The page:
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I'm working in C# and want to avoid unsafe code if possible. If I have an object or array that is sized to fill a cache line and I want to write to every field of the object or index of the array, will the CPU wait for all the writes to occur before flushing the written-to line or will it flush early when only one or a few of the writes have occurred?

If I want to have the flush happen only once all writes to the line have occurred, should I do all the writes at the end of a routine in quick succession? I know that CPUs and cache coherence protocols may differ on this, I'm looking for a generally true rule of thumb answer.

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What are you writing, where are you writing it to, and what do you use to write? –  Nikola Radosavljević Feb 22 '13 at 16:49
    
No, you got the wrong idea about this. For one, you cannot control how a .NET object spans a cache line. You do not have direct control over the address, the GC heap allocator does that. Alignment is only 4 on x86, 8 on x64 and a cache line is 64 bytes. Furthermore, the garbage collector compacts the heap so the address can randomly change. Write backs occur when a cache line is about to replaced. Something else you cannot directly affect yourself. –  Hans Passant Feb 22 '13 at 16:59
    
I know that I can't directly control how the GC allocator allocates my objects, but I think that if I have an object the same size as the cache line then I think the GC is more likely to load the entire object in a single cache line, no? The allocator is unlikely to break an object up. It's fine if the GC wants to move it around, but if the whole thing fits exactly in a cache line, I'd imagine the GC won't break it up across cache lines, at least not most of the time. –  hatch22 Feb 22 '13 at 21:08

2 Answers 2

will the CPU wait for all the writes to occur before flushing the written-to line or will it flush early when only one or a few of the writes have occurred?

The CPU might flush the line early, but only if that set is under high pressure from other access that belong in the cache. That's unlikely. Caches are structured to help avoid prematurely flushing recently accessed data.

should I do all the writes at the end of a routine in quick succession?

In general yes. Temporal locality is important, meaning caches perform best when accesses are grouped closely in time. Other tricks may apply as well. For example, you can try to 'warm' the cache line by doing dummy write to your structure in advance of the required writes. This allows some memory level parallelism in which the core loads the cache line while intervening code executes. By the time you perform the real writes, chances are better that the cache line will be ready in the L1.

In general, be very cautious about unnatural acts in your code to improve cache performance. Caches do a pretty good job just left to themselves. You should always measure performance before and after any change. What you think may be an improvement may actually hurt. If your program is multi-threaded, another big can of worms comes into play with cache contention between cores.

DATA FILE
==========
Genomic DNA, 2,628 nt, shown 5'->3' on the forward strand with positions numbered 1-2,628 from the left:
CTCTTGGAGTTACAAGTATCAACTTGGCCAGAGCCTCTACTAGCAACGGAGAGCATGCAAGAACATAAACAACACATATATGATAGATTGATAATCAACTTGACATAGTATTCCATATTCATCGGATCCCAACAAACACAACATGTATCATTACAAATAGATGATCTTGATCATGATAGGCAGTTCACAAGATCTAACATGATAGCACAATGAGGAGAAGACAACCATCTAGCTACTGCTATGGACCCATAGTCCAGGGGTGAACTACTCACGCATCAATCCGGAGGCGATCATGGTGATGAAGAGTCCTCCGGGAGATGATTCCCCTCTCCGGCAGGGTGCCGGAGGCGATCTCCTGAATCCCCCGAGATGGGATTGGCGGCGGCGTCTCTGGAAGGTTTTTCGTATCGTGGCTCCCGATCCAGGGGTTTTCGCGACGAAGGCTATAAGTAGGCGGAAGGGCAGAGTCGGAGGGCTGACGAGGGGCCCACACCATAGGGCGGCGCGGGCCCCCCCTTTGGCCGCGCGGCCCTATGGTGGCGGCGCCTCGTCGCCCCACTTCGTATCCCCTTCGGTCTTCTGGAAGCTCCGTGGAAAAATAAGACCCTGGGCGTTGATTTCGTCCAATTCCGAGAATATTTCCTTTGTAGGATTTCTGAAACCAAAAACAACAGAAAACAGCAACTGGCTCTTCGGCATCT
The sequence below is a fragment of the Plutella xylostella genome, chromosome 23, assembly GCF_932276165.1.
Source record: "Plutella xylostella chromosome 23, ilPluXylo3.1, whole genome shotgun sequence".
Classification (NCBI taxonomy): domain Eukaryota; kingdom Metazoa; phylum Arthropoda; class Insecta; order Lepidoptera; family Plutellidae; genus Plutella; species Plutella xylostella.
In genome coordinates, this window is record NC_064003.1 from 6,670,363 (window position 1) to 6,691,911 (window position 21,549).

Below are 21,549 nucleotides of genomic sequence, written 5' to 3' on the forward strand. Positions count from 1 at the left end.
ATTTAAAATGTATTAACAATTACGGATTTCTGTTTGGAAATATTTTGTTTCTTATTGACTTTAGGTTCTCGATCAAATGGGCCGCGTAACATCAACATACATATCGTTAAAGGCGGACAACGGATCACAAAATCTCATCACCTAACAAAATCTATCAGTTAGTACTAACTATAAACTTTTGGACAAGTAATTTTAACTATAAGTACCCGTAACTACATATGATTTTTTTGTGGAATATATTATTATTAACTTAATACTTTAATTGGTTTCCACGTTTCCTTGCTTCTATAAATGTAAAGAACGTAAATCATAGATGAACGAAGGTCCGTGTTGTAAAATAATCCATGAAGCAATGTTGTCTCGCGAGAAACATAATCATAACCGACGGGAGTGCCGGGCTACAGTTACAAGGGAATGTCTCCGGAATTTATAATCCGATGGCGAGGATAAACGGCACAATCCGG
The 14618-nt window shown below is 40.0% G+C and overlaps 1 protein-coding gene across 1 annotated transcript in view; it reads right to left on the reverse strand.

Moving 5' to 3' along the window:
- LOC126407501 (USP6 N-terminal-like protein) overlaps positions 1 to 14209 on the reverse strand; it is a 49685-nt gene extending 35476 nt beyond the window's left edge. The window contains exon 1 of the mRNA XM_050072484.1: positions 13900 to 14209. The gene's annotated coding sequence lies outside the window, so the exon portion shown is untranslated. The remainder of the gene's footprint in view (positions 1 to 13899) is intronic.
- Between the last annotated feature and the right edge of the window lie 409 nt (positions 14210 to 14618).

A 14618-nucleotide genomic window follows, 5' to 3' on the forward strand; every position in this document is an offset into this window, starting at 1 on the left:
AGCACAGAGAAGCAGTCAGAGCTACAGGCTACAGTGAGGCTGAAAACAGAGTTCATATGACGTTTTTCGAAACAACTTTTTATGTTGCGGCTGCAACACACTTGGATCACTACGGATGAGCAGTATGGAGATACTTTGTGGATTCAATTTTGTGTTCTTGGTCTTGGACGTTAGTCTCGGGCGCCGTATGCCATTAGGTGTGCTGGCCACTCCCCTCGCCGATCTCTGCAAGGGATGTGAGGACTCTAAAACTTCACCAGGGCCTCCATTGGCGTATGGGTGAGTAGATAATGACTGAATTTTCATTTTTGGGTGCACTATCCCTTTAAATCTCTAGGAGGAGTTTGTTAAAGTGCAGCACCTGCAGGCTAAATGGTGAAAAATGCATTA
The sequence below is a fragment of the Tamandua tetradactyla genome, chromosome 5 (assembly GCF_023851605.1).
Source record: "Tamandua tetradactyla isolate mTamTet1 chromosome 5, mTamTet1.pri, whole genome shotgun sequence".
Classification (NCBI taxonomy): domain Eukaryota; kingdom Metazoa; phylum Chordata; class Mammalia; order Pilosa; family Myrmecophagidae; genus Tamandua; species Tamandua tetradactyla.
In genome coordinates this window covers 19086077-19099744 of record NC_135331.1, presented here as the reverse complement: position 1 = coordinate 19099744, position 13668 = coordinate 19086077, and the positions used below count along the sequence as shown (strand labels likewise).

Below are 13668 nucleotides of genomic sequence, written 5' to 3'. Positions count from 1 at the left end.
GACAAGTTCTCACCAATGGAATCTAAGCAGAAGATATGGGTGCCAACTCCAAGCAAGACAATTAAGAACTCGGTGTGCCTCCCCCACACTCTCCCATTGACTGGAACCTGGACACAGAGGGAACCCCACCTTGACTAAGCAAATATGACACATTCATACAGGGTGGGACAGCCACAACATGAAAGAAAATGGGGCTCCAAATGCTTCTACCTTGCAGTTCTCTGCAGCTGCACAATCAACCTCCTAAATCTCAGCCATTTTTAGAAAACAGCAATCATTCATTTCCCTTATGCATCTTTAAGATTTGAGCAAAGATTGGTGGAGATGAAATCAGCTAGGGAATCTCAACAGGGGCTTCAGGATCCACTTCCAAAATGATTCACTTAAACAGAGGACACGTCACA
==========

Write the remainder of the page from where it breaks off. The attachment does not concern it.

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Duly noted about premature optimization. I just want to have my objects be generally cache friendly since I'm working on a large amount of identically sized objects who will interact with each other more or less randomly (2D collision detection position updates in a game). I figured having collision objects that were sized to a cache line might help with performance by avoiding needless thrashing across multiple cores. –  hatch22 Feb 22 '13 at 21:22
    
@hatch22 - i don't know how you control any of this from C#, but keeping objects under 64B won't hurt. If you have multiple threads, watch out for spatial prefetching. When touching line X, a core's prefetch logic may also grab line X+1 (and X+2). If another core is touching X+1, you'll get thrashing even though you carefully avoided direct contention. –  srking Feb 22 '13 at 22:35

Naturally the CPU will try to make as few memory accesses as possible, but that doesn't neccessarily mean that "your" block of memory will be kept in the cache as long as you want it to.

Normally the memory block would be read once and written once, but there is no guarantee for that. Something may happen that interrupts your code, and the system may decide to flush that cache line to make room for something else. The entire memory area may even be removed from memory entirely and flushed to disk, so that when your code contines it will cause a page fault that will load the memory in again.

Having your writes closer in time will of course make it more likely that the memory will be kept in the cache for the duration of that operation.

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I understand that. I can't control what the OS kernel decides to do if it wants to context switch and flush the cache line in the middle of my running code, I'm just trying to assure that my own code doesn't cause thrashing from it's own behavior (e.g. performing a write to a few fields, then doing a bunch of work, then performing a write to the other fields, with an increased risk of a flush while doing the busy work before all the writes are completed). –  hatch22 Feb 22 '13 at 21:13
    
@hatch22: That would depend very much on what memory accesses the code inbetween is doing, not so much how long time it takes. –  Guffa Feb 22 '13 at 21:18
    
Yes, if I was accessing completely different things in between that would be troublesome. –  hatch22 Feb 22 '13 at 21:33

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